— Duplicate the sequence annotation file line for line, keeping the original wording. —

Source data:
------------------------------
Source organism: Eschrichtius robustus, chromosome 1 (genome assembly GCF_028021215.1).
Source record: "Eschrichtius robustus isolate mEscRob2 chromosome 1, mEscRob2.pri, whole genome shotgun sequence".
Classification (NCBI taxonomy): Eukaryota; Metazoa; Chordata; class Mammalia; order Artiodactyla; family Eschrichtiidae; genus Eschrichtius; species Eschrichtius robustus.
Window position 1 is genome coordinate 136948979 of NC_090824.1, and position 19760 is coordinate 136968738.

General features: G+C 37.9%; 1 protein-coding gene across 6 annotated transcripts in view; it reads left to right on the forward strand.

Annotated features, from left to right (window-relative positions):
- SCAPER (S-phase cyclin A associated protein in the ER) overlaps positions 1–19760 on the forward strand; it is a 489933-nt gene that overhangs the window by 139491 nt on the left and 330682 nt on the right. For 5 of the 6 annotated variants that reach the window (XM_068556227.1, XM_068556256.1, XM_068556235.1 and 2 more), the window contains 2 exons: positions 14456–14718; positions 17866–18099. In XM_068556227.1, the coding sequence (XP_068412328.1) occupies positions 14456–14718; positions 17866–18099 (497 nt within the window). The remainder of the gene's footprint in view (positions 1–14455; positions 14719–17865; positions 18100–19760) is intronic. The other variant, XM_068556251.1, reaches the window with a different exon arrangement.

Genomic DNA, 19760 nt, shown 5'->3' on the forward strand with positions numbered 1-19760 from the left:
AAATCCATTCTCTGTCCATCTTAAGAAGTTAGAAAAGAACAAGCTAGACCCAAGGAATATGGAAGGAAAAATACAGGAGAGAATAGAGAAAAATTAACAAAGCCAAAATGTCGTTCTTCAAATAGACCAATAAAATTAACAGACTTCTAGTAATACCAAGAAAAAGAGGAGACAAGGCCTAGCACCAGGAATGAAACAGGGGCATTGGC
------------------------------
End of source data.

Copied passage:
Source organism: Eschrichtius robustus, chromosome 1 (genome assembly GCF_028021215.1).
Source record: "Eschrichtius robustus isolate mEscRob2 chromosome 1, mEscRob2.pri, whole genome shotgun sequence".
Classification (NCBI taxonomy): Eukaryota; Metazoa; Chordata; class Mammalia; order Artiodactyla; family Eschrichtiidae; genus Eschrichtius; species Eschrichtius robustus.
Window position 1 is genome coordinate 136948979 of NC_090824.1, and position 19760 is coordinate 136968738.

General features: G+C 37.9%; 1 protein-coding gene across 6 annotated transcripts in view; it reads left to right on the forward strand.

Annotated features, from left to right (window-relative positions):
- SCAPER (S-phase cyclin A associated protein in the ER) overlaps positions 1–19760 on the forward strand; it is a 489933-nt gene that overhangs the window by 139491 nt on the left and 330682 nt on the right. For 5 of the 6 annotated variants that reach the window (XM_068556227.1, XM_068556256.1, XM_068556235.1 and 2 more), the window contains 2 exons: positions 14456–14718; positions 17866–18099. In XM_068556227.1, the coding sequence (XP_068412328.1) occupies positions 14456–14718; positions 17866–18099 (497 nt within the window). The remainder of the gene's footprint in view (positions 1–14455; positions 14719–17865; positions 18100–19760) is intronic. The other variant, XM_068556251.1, reaches the window with a different exon arrangement.

Genomic DNA, 19760 nt, shown 5'->3' on the forward strand with positions numbered 1-19760 from the left:
AAATCCATTCTCTGTCCATCTTAAGAAGTTAGAAAAGAACAAGCTAGACCCAAGGAATATGGAAGGAAAAATACAGGAGAGAATAGAGAAAAATTAACAAAGCCAAAATGTCGTTCTTCAAATAGACCAATAAAATTAACAGACTTCTAGTAATACCAAGAAAAAGAGGAGACAAGGCCTAGCACCAGGAATGAAACAGGGGCATTGGC